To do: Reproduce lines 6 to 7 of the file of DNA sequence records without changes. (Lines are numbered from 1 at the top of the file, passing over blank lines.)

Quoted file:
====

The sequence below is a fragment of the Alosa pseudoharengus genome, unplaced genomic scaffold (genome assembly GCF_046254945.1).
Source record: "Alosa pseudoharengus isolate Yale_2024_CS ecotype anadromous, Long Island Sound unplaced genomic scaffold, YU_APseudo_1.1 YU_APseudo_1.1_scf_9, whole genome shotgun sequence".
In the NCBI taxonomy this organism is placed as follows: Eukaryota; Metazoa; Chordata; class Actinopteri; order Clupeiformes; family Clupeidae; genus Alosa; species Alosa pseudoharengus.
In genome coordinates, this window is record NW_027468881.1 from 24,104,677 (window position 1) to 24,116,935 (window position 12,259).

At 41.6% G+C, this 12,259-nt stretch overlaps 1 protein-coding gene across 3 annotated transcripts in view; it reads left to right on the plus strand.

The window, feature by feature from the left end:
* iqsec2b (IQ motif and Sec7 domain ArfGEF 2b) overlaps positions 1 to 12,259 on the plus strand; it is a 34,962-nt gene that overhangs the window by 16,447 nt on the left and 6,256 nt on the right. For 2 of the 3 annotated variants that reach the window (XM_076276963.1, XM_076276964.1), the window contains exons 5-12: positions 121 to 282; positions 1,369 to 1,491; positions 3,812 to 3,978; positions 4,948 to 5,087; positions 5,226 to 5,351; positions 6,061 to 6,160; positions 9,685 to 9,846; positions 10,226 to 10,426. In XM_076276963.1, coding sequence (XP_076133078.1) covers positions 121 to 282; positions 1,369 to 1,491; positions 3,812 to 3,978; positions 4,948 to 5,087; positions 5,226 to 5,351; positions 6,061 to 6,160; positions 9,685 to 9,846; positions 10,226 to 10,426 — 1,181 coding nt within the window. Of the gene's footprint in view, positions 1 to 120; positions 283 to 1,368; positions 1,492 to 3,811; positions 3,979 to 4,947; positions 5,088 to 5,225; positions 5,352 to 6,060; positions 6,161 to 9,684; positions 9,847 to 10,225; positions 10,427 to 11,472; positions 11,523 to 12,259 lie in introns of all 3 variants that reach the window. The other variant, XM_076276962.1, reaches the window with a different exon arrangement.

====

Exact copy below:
The window, feature by feature from the left end:
* iqsec2b (IQ motif and Sec7 domain ArfGEF 2b) overlaps positions 1 to 12,259 on the plus strand; it is a 34,962-nt gene that overhangs the window by 16,447 nt on the left and 6,256 nt on the right. For 2 of the 3 annotated variants that reach the window (XM_076276963.1, XM_076276964.1), the window contains exons 5-12: positions 121 to 282; positions 1,369 to 1,491; positions 3,812 to 3,978; positions 4,948 to 5,087; positions 5,226 to 5,351; positions 6,061 to 6,160; positions 9,685 to 9,846; positions 10,226 to 10,426. In XM_076276963.1, coding sequence (XP_076133078.1) covers positions 121 to 282; positions 1,369 to 1,491; positions 3,812 to 3,978; positions 4,948 to 5,087; positions 5,226 to 5,351; positions 6,061 to 6,160; positions 9,685 to 9,846; positions 10,226 to 10,426 — 1,181 coding nt within the window. Of the gene's footprint in view, positions 1 to 120; positions 283 to 1,368; positions 1,492 to 3,811; positions 3,979 to 4,947; positions 5,088 to 5,225; positions 5,352 to 6,060; positions 6,161 to 9,684; positions 9,847 to 10,225; positions 10,427 to 11,472; positions 11,523 to 12,259 lie in introns of all 3 variants that reach the window. The other variant, XM_076276962.1, reaches the window with a different exon arrangement.